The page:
Archive for February, 2010

Thank you Ministry of Defence!

Sadly there’s no atmospheric video but Ted and Jill have a wonderful snowy picture to share with you. They were visiting Yardley Chase – and the word Chase says it all for all historic landscape affictionados. Close to Salsey Forest in Northamptonshire here is a fantastic collection of trees in the care of the Defence Training Estate. Ted and Jill met with them to talk about recording trees like this on the Ancient Tree Hunt and to find ways to secure a future for them on this site and others. Our intrepid adventurer’s go hugging in all weathers!


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And another siderophagous tree

Jane sends in another  example of a metal eating tree. Its in Bournemouth Central Gardens. She says “A long-standing member of the Bournemouth Council Parks Department reckons the fence that the London Plane is devouring dates from around 1900.  He has worked with the council since 1964 and says it has been within the tree ever since he remembers. Another member of ‘Parks’ who works in the gardens at present thinks the rest of the fence was removed in 1991, there is still the same style of fencing around ‘Paradise’ a lovely area, as the name suggests, which is in another part of Bournemouth Gardens. I have not been able to find out the approximate age of the tree itself, but obviously more than 110 years!”

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Another ironivorous tree

Jill has her first response to her request for other’s experiences of iron eating trees. Here is a good example sent in by Adam Roberts from Leckford Arboretum.  Any other examples out there?  The quirkier the better…..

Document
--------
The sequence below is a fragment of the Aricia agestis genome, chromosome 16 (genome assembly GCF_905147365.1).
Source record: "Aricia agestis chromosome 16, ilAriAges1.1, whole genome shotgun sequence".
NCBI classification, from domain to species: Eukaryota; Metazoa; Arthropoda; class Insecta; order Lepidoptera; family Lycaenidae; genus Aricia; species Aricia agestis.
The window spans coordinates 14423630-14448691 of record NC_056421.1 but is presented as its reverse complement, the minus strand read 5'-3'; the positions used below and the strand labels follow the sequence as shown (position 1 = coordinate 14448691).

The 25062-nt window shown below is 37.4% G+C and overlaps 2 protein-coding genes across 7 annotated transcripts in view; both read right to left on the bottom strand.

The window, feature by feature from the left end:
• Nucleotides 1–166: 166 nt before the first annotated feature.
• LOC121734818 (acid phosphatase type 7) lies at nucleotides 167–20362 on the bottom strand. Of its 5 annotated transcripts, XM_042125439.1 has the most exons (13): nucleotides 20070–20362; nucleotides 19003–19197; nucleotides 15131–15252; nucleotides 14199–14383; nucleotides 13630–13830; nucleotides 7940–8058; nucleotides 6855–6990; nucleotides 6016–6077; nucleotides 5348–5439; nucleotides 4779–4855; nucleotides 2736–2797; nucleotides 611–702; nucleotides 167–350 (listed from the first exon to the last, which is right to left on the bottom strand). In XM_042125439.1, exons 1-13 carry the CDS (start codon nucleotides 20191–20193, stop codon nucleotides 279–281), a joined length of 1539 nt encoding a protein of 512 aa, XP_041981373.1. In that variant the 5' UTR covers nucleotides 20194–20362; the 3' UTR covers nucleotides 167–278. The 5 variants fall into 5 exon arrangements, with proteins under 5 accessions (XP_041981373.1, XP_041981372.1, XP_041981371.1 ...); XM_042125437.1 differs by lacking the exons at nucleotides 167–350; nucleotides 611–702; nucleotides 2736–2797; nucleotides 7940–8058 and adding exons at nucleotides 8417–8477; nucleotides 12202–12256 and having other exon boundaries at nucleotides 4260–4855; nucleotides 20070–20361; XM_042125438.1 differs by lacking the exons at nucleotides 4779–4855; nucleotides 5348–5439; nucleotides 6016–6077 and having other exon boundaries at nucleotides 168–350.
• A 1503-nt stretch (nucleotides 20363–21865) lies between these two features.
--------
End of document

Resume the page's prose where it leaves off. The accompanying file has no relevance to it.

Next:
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Starting new pollards the basque way

Ted watches Samuel – one of his basque arborist friends cutting a young ash tree to start a new pollard. And the cut material will be hung up to dry to become fodder for the animals later in the winter. This tree is in a young plantation and Ted’s idea is that the trees in these dense plantations should be cut as pollards for wood fuel or for fodder. This opens up the canopy and allows grazing underneath – two tier agriculture or agro-forestry.

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How did this tree stand up to the 1987 gale?

Jill looks at the vast crown and size of this ancient hollow tree that stands on about half a dozen ‘legs’. How did it withstand the 1987 gale and subsequent high winds? Its breathtaking.

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Kneel down and look up to royalty

If ever there is royalty – this is it. This tree is one of the oldest in the world and associated with it is the Royal oak polypore – I’ve added the Royal to its name because its always associated with ancient oak in royal Forest landscapes. Its one of the very few protected species on the Wildlife and Countryside Act schedules but that only prevents one from picking the fungus and selling it. In this case the tree cannot be protected as it would be exempt from the TPO legislation. Strange isnt it when the fungus is protected but its habitat cant be. And the tree plus the fungus is so, so special……

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